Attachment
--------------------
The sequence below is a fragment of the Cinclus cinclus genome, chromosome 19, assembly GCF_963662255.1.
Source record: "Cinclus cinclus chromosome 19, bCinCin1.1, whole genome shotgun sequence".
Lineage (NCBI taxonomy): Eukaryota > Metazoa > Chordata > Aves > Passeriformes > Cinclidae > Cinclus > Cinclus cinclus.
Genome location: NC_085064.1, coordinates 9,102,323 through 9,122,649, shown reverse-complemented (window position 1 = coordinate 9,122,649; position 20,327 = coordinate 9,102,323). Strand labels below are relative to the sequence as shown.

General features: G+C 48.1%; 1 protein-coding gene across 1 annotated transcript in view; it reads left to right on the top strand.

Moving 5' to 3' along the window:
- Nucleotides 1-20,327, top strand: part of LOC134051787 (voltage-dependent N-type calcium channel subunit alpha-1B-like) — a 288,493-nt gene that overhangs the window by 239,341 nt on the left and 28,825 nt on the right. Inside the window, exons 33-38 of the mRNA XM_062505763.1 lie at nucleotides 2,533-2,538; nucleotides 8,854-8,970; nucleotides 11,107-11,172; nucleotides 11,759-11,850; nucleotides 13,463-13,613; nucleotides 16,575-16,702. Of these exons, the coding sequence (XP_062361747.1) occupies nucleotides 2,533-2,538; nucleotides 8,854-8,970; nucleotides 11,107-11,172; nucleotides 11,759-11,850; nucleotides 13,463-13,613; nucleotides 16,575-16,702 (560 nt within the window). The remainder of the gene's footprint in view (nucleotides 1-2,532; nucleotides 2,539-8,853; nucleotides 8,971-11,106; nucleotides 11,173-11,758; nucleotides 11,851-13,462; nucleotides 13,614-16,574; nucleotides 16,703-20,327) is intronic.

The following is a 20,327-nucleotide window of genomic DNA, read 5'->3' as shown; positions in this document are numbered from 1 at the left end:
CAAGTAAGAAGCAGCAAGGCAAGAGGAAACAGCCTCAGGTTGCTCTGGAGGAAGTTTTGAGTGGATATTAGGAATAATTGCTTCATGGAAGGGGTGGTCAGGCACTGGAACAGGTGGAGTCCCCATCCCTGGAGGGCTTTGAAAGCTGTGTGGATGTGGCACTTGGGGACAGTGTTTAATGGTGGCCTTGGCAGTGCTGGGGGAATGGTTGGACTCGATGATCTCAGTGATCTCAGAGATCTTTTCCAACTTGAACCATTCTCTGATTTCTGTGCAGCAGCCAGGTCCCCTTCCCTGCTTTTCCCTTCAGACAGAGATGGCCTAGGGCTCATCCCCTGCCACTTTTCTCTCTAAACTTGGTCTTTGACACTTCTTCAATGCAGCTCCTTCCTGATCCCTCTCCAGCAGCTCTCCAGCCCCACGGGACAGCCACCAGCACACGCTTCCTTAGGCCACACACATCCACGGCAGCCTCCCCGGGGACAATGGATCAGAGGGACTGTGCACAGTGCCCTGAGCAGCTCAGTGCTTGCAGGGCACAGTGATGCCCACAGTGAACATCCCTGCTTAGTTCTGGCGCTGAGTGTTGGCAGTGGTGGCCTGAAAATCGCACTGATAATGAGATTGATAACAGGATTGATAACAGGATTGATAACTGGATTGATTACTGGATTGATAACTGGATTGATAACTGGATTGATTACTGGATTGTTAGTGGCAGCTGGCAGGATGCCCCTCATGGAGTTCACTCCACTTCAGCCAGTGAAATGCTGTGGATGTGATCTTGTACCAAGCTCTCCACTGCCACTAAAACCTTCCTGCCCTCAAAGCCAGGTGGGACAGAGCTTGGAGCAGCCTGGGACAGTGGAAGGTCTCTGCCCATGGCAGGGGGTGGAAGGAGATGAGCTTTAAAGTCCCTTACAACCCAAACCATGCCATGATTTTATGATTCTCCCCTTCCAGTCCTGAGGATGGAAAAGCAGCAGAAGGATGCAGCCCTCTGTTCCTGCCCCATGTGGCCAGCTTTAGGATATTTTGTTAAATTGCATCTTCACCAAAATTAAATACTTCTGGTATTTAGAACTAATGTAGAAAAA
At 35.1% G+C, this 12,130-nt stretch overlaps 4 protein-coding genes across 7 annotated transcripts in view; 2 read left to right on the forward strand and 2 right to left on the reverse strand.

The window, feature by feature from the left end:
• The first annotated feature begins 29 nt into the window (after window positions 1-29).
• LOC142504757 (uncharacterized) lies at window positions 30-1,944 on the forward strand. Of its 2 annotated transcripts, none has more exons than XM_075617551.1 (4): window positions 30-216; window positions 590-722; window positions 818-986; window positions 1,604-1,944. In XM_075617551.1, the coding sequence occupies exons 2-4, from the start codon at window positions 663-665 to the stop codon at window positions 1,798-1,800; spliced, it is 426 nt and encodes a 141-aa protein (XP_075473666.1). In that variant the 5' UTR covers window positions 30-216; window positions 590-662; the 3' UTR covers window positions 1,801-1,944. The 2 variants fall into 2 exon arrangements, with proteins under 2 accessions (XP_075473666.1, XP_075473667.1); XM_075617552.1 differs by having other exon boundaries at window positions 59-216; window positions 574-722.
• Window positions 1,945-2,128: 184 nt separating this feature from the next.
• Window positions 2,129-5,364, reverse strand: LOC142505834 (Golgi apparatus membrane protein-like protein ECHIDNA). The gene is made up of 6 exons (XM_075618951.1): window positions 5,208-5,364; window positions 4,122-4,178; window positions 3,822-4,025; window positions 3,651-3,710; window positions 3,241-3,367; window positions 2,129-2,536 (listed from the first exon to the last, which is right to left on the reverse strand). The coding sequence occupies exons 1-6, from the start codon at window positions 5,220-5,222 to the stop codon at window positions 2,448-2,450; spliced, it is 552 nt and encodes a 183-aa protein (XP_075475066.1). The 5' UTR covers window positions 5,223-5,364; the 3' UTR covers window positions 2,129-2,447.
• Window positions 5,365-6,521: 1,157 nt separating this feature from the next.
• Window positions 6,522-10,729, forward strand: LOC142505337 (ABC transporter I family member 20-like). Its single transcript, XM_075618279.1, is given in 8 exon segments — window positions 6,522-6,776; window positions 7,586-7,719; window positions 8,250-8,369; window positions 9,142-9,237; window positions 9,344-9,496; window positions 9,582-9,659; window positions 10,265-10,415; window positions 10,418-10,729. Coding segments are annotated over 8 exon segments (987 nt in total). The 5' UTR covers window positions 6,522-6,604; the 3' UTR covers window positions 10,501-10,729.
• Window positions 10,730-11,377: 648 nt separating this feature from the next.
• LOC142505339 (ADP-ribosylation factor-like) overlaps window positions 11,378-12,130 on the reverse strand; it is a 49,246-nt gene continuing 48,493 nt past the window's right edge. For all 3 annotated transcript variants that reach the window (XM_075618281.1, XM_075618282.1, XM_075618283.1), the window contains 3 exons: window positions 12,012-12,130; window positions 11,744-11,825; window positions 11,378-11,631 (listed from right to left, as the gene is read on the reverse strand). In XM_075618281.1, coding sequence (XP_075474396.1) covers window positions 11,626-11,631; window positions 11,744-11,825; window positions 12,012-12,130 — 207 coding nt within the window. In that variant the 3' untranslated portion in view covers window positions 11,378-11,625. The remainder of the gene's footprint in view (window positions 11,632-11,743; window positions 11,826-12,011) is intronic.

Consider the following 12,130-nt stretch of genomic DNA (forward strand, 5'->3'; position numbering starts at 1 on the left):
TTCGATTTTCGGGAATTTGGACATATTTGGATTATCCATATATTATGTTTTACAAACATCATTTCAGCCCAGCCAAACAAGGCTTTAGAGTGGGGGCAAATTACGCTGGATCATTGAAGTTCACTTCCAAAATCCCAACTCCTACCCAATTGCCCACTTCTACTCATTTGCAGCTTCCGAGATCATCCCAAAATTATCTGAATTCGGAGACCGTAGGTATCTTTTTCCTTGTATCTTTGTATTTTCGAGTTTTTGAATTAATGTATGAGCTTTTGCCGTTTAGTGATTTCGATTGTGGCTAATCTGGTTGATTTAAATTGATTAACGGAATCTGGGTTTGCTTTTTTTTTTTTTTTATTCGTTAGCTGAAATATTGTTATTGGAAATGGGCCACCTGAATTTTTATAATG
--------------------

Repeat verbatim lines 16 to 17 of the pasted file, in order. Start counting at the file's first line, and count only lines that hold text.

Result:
• Window positions 5,365-6,521: 1,157 nt separating this feature from the next.
• Window positions 6,522-10,729, forward strand: LOC142505337 (ABC transporter I family member 20-like). Its single transcript, XM_075618279.1, is given in 8 exon segments — window positions 6,522-6,776; window positions 7,586-7,719; window positions 8,250-8,369; window positions 9,142-9,237; window positions 9,344-9,496; window positions 9,582-9,659; window positions 10,265-10,415; window positions 10,418-10,729. Coding segments are annotated over 8 exon segments (987 nt in total). The 5' UTR covers window positions 6,522-6,604; the 3' UTR covers window positions 10,501-10,729.